But SKT also like to play scaling champions, especially in the mid lane and AD carry. After that LeBlanc game, Faker went back to Azir against Kuro’s Taliyah while Bang has that trusty Ezreal. It’s interesting that in a region that picked up Taliyah early, Faker, with his huge champion pool, only had two games on the early-pushing champion, both against ESC Ever, one of the worst teams in the league. Then again, he went a combined 14/4/11 in the two victories, and his Cassiopeia (strong early) is absolutely horrifying. But letting him scale without punishment is a death knell.

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The macro

The problem with that strategy for ROX is their own penchant for slow starts. That wasn’t a problem against EDG, who also looked shaky early. All they had to do was give Smeb a carry and let him abuse substitute Tong “Koro1” Yang.

SKT top laner Duke, courtesy of Riot Games
SKT top laner Duke, courtesy of Riot Games /

ROX will likely try the same against Duke, but SKT is fine giving him either a tank with wave-clear to slow Smeb down, or a scaling champion like Gangplank. In that second map of their last meeting, Duke picked GP, ROX ganked Duke repeatedly and looked to be in complete control of the game. But SKT stayed patient, controlled the side lanes beautifully, team-fought exquisitely, and won after a 43-minute ace.

And isolating Duke relieves him from his biggest weakness: joining his team on-time. As good as Smeb is, simply having him split push all day will likely lead to two losing lanes. That’s all SKT need, especially with how well they have already controlled objectives on the bottom side:

So split pushing can’t be the win condition.

But can it lead to the win condition?

Peanut: Rox’ s path to victory

ROX need to rock the boat, especially if they get a lead. Let’s say Smeb takes an early turret. Fine, but now Duke can freeze deep in his own territory. Rather than reset and have Smeb work on the other side of the map, ROX need to get out of the farm stage. Try to prep a sixth-man wave and crash the inhibitor. Send four or five members bot and try to dive Bang. Bait Baron as early as possible and force a fight that Smeb can reach faster than Duke. Accelerate the game and get to the mid-game.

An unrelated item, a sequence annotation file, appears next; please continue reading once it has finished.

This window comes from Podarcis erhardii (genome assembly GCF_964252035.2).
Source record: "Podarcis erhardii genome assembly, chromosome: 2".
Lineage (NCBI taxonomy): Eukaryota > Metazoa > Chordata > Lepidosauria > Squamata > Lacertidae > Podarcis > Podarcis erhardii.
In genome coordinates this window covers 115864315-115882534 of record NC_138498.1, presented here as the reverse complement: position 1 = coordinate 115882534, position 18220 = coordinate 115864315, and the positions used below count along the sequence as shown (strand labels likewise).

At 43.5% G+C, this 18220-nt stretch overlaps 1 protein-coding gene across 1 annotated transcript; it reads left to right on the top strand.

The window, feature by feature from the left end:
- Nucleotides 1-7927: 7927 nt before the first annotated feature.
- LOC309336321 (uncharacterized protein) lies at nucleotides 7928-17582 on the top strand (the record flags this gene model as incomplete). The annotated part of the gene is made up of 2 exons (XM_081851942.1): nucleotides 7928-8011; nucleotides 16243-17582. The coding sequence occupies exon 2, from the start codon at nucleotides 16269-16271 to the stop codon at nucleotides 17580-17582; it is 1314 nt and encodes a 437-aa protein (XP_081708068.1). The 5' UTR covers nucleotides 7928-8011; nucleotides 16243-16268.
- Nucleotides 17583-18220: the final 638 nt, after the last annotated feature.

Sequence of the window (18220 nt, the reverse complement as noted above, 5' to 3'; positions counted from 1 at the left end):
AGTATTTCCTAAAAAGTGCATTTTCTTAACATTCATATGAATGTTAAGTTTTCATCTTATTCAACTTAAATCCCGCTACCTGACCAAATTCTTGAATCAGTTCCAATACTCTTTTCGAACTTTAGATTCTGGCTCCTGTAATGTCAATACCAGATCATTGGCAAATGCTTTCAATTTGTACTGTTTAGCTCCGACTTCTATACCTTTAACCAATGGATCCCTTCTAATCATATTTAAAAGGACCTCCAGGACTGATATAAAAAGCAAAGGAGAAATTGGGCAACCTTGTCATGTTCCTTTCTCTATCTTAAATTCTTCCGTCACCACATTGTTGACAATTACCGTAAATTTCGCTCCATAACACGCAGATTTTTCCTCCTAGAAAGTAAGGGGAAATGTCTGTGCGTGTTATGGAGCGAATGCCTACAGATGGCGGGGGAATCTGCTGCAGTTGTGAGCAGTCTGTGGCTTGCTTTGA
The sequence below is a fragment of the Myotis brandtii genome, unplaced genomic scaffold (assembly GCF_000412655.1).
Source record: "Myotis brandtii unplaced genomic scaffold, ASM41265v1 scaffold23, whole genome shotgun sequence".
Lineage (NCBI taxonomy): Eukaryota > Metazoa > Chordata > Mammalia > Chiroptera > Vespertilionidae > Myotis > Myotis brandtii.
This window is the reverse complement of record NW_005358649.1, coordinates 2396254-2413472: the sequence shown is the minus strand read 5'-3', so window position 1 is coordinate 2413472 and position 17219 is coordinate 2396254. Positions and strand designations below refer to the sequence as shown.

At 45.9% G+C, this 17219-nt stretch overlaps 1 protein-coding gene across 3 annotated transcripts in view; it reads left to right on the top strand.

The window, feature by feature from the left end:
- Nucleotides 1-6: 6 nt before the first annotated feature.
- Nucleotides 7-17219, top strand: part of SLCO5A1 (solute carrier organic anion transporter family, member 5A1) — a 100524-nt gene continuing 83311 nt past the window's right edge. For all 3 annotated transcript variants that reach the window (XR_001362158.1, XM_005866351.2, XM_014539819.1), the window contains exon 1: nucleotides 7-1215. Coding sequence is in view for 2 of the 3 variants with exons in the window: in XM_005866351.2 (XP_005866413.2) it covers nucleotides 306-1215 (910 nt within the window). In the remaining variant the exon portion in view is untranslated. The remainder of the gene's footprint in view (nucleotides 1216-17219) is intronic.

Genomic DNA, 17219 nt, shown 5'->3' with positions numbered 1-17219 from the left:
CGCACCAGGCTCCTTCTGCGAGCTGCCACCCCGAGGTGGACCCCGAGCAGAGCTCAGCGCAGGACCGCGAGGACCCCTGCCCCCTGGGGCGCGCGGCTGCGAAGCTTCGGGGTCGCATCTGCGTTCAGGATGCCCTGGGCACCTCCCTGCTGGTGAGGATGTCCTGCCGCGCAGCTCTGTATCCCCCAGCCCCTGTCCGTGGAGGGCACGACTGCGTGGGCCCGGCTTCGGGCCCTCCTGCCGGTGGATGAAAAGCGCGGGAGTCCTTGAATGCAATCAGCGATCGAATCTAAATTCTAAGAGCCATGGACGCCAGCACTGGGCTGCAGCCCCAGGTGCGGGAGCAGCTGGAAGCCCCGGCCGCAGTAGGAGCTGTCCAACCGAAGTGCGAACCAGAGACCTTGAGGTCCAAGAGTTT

ROX was able to take significant advantages in each of their last two map losses to SKT, but they let SKT fall back on farming and teamfight their way out of those deficits. Blank is much criticized for not being in the right place, but he is a fantastic farmer and can combine with Jaewan “Wolf” Lee to provide good vision.

That vision will require ROX to step out of the typical Korean comfort zone and make some risky plays without vision. It’s fine if they trade objectives, too — it’s not that SKT is worse when things get chaotic, but when you shorten games and accelerate the pace, just like traditional sports, it increases the variance. Also, it puts pressure on Blank and Duke to react accordingly.

ROX Tigers jungler Peanut courtesy of Riot Games /

If this sounds familiar, it is the exact strategy that KT Rollster used to eliminate SKT in the quarterfinals of the LCK Summer Playoffs. KT kept constant track of Blank’s location and pathing and dove wherever the SKT jungler wasn’t.

This will rely on Peanut’s abilities to invade and set vision. Peanut, like the rest of his team, had a shaky group stage before completely destroying EDG’s star jungler Ming “Clearlove” Kai in the quarterfinals. He is playing like the best jungler in the world and that’s exactly what ROX need in this matchup.

The prediction

For most of the tournament, SKT has looked incredibly strong. From toying with their food in the group stage to turning on the afterburners against Royal Never Give Up. They bring what should be two winning lanes into any remaining matchup.

But with Peanut playing like he has in the quarterfinals, ROX has a shot against anybody. Still, I keep going back to those winning lanes. When they get up, SKT look unstoppable. When they are down, their opponents still can’t rest easy. That puts immense pressure on ROX to make the right play.

This should be an incredibly close series. Redemption for ROX waits at the end, but the call here is SKT in five.